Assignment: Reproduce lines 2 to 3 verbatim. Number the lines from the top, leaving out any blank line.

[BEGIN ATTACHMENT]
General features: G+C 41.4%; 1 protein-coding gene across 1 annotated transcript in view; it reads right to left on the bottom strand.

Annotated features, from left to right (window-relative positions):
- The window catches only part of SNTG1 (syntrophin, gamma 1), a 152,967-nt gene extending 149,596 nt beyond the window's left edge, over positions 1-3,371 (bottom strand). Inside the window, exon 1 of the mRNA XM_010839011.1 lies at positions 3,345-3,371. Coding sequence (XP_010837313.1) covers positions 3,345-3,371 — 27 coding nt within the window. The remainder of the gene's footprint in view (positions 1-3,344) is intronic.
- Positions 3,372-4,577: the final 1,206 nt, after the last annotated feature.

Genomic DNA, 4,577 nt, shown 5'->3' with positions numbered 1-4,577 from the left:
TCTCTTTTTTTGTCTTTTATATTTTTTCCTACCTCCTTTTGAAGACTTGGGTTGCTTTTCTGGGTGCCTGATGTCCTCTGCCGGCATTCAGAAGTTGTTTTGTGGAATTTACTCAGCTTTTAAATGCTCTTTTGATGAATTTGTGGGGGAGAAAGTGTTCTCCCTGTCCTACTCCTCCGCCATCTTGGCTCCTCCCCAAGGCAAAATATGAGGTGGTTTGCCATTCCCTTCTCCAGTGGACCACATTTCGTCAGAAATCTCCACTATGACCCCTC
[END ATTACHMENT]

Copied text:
Annotated features, from left to right (window-relative positions):
- The window catches only part of SNTG1 (syntrophin, gamma 1), a 152,967-nt gene extending 149,596 nt beyond the window's left edge, over positions 1-3,371 (bottom strand). Inside the window, exon 1 of the mRNA XM_010839011.1 lies at positions 3,345-3,371. Coding sequence (XP_010837313.1) covers positions 3,345-3,371 — 27 coding nt within the window. The remainder of the gene's footprint in view (positions 1-3,344) is intronic.